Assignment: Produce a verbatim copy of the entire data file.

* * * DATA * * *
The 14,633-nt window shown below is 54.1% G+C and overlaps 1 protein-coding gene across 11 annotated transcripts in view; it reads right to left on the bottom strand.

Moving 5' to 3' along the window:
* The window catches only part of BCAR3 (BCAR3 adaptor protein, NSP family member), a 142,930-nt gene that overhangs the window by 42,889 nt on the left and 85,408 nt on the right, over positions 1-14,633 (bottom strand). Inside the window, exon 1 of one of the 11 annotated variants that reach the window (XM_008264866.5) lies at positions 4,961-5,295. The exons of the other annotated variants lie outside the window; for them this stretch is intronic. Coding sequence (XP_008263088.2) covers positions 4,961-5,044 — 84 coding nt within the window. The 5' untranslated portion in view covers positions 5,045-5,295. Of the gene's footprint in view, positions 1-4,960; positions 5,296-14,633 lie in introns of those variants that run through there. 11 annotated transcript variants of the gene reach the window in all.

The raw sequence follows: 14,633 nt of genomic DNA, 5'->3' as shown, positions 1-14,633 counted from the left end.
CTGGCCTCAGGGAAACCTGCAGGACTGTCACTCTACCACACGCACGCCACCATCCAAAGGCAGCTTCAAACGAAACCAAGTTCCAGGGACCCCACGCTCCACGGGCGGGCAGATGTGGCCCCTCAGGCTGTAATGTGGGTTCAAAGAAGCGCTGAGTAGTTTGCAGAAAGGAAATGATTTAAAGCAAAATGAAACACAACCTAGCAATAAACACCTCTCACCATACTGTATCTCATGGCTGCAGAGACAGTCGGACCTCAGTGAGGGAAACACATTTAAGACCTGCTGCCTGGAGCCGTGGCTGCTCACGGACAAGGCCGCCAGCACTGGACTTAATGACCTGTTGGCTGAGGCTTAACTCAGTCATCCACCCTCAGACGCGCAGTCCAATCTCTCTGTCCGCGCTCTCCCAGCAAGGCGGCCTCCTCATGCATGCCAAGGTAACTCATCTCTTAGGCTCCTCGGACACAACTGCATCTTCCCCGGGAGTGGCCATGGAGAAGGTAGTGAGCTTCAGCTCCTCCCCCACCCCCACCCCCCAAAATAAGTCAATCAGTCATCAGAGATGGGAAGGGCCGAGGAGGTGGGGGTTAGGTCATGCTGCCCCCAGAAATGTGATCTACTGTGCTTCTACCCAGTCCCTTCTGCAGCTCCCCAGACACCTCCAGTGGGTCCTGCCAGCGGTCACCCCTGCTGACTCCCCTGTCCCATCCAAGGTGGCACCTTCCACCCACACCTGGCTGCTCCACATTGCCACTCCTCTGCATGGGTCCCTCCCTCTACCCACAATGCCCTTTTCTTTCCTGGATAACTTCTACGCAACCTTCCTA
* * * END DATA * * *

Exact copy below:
The 14,633-nt window shown below is 54.1% G+C and overlaps 1 protein-coding gene across 11 annotated transcripts in view; it reads right to left on the bottom strand.

Moving 5' to 3' along the window:
* The window catches only part of BCAR3 (BCAR3 adaptor protein, NSP family member), a 142,930-nt gene that overhangs the window by 42,889 nt on the left and 85,408 nt on the right, over positions 1-14,633 (bottom strand). Inside the window, exon 1 of one of the 11 annotated variants that reach the window (XM_008264866.5) lies at positions 4,961-5,295. The exons of the other annotated variants lie outside the window; for them this stretch is intronic. Coding sequence (XP_008263088.2) covers positions 4,961-5,044 — 84 coding nt within the window. The 5' untranslated portion in view covers positions 5,045-5,295. Of the gene's footprint in view, positions 1-4,960; positions 5,296-14,633 lie in introns of those variants that run through there. 11 annotated transcript variants of the gene reach the window in all.

The raw sequence follows: 14,633 nt of genomic DNA, 5'->3' as shown, positions 1-14,633 counted from the left end.
CTGGCCTCAGGGAAACCTGCAGGACTGTCACTCTACCACACGCACGCCACCATCCAAAGGCAGCTTCAAACGAAACCAAGTTCCAGGGACCCCACGCTCCACGGGCGGGCAGATGTGGCCCCTCAGGCTGTAATGTGGGTTCAAAGAAGCGCTGAGTAGTTTGCAGAAAGGAAATGATTTAAAGCAAAATGAAACACAACCTAGCAATAAACACCTCTCACCATACTGTATCTCATGGCTGCAGAGACAGTCGGACCTCAGTGAGGGAAACACATTTAAGACCTGCTGCCTGGAGCCGTGGCTGCTCACGGACAAGGCCGCCAGCACTGGACTTAATGACCTGTTGGCTGAGGCTTAACTCAGTCATCCACCCTCAGACGCGCAGTCCAATCTCTCTGTCCGCGCTCTCCCAGCAAGGCGGCCTCCTCATGCATGCCAAGGTAACTCATCTCTTAGGCTCCTCGGACACAACTGCATCTTCCCCGGGAGTGGCCATGGAGAAGGTAGTGAGCTTCAGCTCCTCCCCCACCCCCACCCCCCAAAATAAGTCAATCAGTCATCAGAGATGGGAAGGGCCGAGGAGGTGGGGGTTAGGTCATGCTGCCCCCAGAAATGTGATCTACTGTGCTTCTACCCAGTCCCTTCTGCAGCTCCCCAGACACCTCCAGTGGGTCCTGCCAGCGGTCACCCCTGCTGACTCCCCTGTCCCATCCAAGGTGGCACCTTCCACCCACACCTGGCTGCTCCACATTGCCACTCCTCTGCATGGGTCCCTCCCTCTACCCACAATGCCCTTTTCTTTCCTGGATAACTTCTACGCAACCTTCCTA